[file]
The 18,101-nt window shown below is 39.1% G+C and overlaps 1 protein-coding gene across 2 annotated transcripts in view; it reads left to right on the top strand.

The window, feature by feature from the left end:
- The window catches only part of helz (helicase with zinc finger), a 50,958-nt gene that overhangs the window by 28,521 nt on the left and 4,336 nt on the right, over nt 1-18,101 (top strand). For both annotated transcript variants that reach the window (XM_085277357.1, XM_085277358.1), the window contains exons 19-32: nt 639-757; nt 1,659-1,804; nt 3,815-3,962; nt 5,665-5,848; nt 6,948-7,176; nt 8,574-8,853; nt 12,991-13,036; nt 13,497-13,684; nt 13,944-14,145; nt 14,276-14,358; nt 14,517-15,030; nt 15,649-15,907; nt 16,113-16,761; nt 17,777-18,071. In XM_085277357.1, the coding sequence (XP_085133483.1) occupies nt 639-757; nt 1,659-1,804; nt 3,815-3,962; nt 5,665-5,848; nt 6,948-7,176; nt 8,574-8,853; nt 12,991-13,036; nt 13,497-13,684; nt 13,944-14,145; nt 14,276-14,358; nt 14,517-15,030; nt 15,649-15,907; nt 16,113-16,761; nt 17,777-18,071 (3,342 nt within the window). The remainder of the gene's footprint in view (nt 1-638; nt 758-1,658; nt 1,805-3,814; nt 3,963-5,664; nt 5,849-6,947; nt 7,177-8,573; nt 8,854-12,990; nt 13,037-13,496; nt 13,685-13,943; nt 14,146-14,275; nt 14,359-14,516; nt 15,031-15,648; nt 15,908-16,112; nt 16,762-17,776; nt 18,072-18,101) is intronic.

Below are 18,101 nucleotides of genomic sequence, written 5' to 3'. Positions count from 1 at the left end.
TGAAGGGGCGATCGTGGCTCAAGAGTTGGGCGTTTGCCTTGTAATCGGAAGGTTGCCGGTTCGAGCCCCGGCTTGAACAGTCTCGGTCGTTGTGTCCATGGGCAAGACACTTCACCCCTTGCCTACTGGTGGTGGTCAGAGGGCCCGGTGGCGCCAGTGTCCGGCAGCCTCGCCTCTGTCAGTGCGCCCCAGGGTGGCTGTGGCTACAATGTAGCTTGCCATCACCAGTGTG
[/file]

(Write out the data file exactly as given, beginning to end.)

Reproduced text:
The 18,101-nt window shown below is 39.1% G+C and overlaps 1 protein-coding gene across 2 annotated transcripts in view; it reads left to right on the top strand.

The window, feature by feature from the left end:
- The window catches only part of helz (helicase with zinc finger), a 50,958-nt gene that overhangs the window by 28,521 nt on the left and 4,336 nt on the right, over nt 1-18,101 (top strand). For both annotated transcript variants that reach the window (XM_085277357.1, XM_085277358.1), the window contains exons 19-32: nt 639-757; nt 1,659-1,804; nt 3,815-3,962; nt 5,665-5,848; nt 6,948-7,176; nt 8,574-8,853; nt 12,991-13,036; nt 13,497-13,684; nt 13,944-14,145; nt 14,276-14,358; nt 14,517-15,030; nt 15,649-15,907; nt 16,113-16,761; nt 17,777-18,071. In XM_085277357.1, the coding sequence (XP_085133483.1) occupies nt 639-757; nt 1,659-1,804; nt 3,815-3,962; nt 5,665-5,848; nt 6,948-7,176; nt 8,574-8,853; nt 12,991-13,036; nt 13,497-13,684; nt 13,944-14,145; nt 14,276-14,358; nt 14,517-15,030; nt 15,649-15,907; nt 16,113-16,761; nt 17,777-18,071 (3,342 nt within the window). The remainder of the gene's footprint in view (nt 1-638; nt 758-1,658; nt 1,805-3,814; nt 3,963-5,664; nt 5,849-6,947; nt 7,177-8,573; nt 8,854-12,990; nt 13,037-13,496; nt 13,685-13,943; nt 14,146-14,275; nt 14,359-14,516; nt 15,031-15,648; nt 15,908-16,112; nt 16,762-17,776; nt 18,072-18,101) is intronic.

Below are 18,101 nucleotides of genomic sequence, written 5' to 3'. Positions count from 1 at the left end.
TGAAGGGGCGATCGTGGCTCAAGAGTTGGGCGTTTGCCTTGTAATCGGAAGGTTGCCGGTTCGAGCCCCGGCTTGAACAGTCTCGGTCGTTGTGTCCATGGGCAAGACACTTCACCCCTTGCCTACTGGTGGTGGTCAGAGGGCCCGGTGGCGCCAGTGTCCGGCAGCCTCGCCTCTGTCAGTGCGCCCCAGGGTGGCTGTGGCTACAATGTAGCTTGCCATCACCAGTGTG